The first computer I learned to program was a Honeywell Model 120 at the School of Computer Technology, a tech school in the Fulton Building, downtown Pittsburgh.
Honeywell, looking at the success of IBM 1401, developed a small business computer named H-200 and announced it December 3rd 1963. The series 200 was about 5x faster than the IBM 1401 and was offered at a lower price. It attacks frontally the IBM 1401 through a program named Liberator the main feature of it was a Translator for assembly language of 1401.
Several models were introduced between 1963 and 1974:
The line was discontinued in the early 1970s.
The 120 computer was introduced in 1965 and was the smallest of the series at the time. The 120 had integrated controllers for a card reader, a card punch, and a 450 LPM line printer, and could be equipped with as little as 2K characters of 3-microsecond core memory or as much as 32K characters. The 2K processor cost $37,155 [$352.825 adjusted for inflation, 220910] and the 32K processor cost $109,515 in 1965 [$1,039.957 adjusted for inflation]. The 120 did not have hardware instructions for multiply or divide, or any floating point instructions. An add on controller supported 4x magnetic tape drives. The line was discontinued in the early 1970s.
The H200 memory consisted of individually-addressed characters, each composed of six data bits, two punctuation bits and a parity bit. The two punctuation bits recorded a word mark and an item mark, while both being set constituted a record mark. The item bit permitted item moves and record moves in addition to word moves (move successive characters one-by-one starting at the addresses given in the instruction, stopping when the relevant punctuation mark was found set in either field).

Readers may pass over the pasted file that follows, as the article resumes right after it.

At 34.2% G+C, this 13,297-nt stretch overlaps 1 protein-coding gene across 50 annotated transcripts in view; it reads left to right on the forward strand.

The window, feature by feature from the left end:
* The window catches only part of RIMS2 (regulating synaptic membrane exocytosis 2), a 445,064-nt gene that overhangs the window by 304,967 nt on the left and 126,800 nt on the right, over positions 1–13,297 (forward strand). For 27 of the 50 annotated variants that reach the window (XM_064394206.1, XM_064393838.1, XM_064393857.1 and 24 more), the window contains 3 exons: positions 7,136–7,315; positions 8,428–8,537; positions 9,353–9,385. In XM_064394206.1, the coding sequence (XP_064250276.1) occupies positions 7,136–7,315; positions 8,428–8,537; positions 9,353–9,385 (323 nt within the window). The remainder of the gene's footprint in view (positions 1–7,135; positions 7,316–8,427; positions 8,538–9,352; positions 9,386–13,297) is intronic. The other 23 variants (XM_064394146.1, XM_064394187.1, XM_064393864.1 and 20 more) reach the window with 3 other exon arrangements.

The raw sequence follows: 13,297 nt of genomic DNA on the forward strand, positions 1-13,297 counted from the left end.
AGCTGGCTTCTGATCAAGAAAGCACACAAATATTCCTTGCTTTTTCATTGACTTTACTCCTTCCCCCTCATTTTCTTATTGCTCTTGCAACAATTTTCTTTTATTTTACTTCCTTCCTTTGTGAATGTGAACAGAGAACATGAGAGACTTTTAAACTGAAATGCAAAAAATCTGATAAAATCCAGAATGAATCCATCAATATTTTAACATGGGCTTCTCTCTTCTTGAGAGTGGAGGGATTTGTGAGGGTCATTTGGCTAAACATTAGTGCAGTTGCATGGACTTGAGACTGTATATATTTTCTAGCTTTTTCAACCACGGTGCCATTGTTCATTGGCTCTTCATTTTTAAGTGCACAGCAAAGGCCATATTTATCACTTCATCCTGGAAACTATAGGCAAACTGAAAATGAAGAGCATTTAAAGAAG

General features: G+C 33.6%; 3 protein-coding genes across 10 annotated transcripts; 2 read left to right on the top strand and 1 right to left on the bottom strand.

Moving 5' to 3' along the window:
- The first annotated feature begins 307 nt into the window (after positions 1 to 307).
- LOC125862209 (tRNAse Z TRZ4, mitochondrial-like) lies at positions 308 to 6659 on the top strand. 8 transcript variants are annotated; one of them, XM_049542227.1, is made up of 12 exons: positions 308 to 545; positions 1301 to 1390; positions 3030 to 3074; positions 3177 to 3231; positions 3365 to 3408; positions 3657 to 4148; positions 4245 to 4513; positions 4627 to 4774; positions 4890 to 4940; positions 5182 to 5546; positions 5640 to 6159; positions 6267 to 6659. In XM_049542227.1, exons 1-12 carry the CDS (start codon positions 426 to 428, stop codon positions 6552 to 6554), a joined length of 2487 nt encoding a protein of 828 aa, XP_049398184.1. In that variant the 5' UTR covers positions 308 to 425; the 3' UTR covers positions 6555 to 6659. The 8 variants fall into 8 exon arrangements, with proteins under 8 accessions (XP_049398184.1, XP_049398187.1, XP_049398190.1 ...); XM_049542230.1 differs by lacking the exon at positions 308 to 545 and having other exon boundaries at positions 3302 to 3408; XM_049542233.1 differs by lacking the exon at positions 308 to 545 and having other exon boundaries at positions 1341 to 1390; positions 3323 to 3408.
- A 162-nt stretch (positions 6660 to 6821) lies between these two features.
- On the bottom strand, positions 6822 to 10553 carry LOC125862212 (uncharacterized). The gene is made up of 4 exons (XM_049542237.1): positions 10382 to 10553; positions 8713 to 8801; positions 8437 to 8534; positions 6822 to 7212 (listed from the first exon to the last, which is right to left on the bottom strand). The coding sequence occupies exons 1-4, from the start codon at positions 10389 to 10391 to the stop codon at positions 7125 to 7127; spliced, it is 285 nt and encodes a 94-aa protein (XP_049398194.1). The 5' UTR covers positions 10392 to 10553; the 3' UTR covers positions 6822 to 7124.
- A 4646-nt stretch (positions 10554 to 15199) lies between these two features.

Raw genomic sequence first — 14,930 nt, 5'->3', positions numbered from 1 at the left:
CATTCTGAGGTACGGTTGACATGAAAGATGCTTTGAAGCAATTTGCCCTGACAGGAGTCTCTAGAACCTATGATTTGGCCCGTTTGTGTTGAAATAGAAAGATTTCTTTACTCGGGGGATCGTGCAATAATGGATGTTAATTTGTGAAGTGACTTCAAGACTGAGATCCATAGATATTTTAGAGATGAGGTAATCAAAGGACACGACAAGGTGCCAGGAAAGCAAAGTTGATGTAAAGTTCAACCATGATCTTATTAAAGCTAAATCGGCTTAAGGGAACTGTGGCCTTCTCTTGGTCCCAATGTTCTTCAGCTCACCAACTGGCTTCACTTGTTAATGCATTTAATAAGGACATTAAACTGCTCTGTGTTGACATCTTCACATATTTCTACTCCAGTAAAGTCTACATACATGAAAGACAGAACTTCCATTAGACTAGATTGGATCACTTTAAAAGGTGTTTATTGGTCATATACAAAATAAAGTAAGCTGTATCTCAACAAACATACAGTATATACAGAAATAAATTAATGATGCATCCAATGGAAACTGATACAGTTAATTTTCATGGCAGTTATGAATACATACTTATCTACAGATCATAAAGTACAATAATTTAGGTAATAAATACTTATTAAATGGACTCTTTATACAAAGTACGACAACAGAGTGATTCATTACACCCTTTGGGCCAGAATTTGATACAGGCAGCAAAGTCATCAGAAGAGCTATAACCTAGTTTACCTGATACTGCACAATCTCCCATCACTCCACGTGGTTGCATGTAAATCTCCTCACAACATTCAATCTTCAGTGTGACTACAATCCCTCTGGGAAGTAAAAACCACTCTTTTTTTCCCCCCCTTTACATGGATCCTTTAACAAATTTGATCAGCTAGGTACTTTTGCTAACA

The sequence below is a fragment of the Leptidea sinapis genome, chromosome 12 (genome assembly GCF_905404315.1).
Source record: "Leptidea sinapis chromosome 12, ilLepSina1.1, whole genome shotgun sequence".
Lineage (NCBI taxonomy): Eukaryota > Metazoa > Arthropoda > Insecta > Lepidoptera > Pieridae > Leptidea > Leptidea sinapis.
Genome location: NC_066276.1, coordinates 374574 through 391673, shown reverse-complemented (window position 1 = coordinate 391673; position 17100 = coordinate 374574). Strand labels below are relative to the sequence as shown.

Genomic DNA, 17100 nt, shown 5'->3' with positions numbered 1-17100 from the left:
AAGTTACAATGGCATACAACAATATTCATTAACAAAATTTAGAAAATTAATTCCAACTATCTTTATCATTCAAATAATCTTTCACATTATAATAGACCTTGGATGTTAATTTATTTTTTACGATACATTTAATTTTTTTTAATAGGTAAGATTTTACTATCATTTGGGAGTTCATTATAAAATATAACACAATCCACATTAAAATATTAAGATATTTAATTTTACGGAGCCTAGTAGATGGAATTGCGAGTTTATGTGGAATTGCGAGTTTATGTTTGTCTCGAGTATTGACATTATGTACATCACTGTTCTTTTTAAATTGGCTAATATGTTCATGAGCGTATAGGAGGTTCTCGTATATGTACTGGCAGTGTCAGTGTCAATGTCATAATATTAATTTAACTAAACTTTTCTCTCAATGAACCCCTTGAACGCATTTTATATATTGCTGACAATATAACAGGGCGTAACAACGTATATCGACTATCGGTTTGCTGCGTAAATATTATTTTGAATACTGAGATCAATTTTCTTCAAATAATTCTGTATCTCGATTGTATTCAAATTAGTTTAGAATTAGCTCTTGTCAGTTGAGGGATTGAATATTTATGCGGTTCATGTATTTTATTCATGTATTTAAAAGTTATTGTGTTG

An instruction consisted of a one-character op-code, and up to two operand addresses. Usually the op-code character would be word-marked, confirming the end of the previous instruction. An item-marked op-code would be handled differently from normal, and this was used in the emulation of IBM 1401 instructions that were not directly compatible. The first three bits of an operand address could designate one of eight index registers that occupied the first 32 addressable memory locations.
A Change Address Mode (CAM) instruction switched between 2-, 3- and 4-character address modes. The address mode specified the number of characters needed for each operand address in instructions.
A Change Sequence Mode (CSM) instruction stored the next instruction address in a memory location and loaded the instruction counter from another memory location.
While the H200 supported operation with just a console, card reader and punch like the IBM 1401, the generic Input-Output instuctions also supported line printers and magnetic tape drives.
IO instructions left punctuation bits unchanged, reading or writing only data (and parity) bits into memory, and terminating on any record mark encountered. A record mark could be placed at the end of an input buffer to prevent any buffer overflow, a problem that was to persist in many other systems into the 21st century.
The 200-series IO instructions were a Peripheral Data Transfer (PDT) and a Peripheral Control and Branch (PCB) that explicitly implemented asynchronous IO. The PDT specified a device address, a buffer address and the transfer operation to be started, while the PCB specified a device address, and set the operating mode or tested the status of the device.
The native assembly language was named Easycoder. The Easycoder assembler generated an object file as a binary card deck that could be punched to cards or written to magnetic tape instead. The object file began with a bootstrapping routine so that each program could be loaded into memory, from card reader or magnetic tape, using a boot command from the console.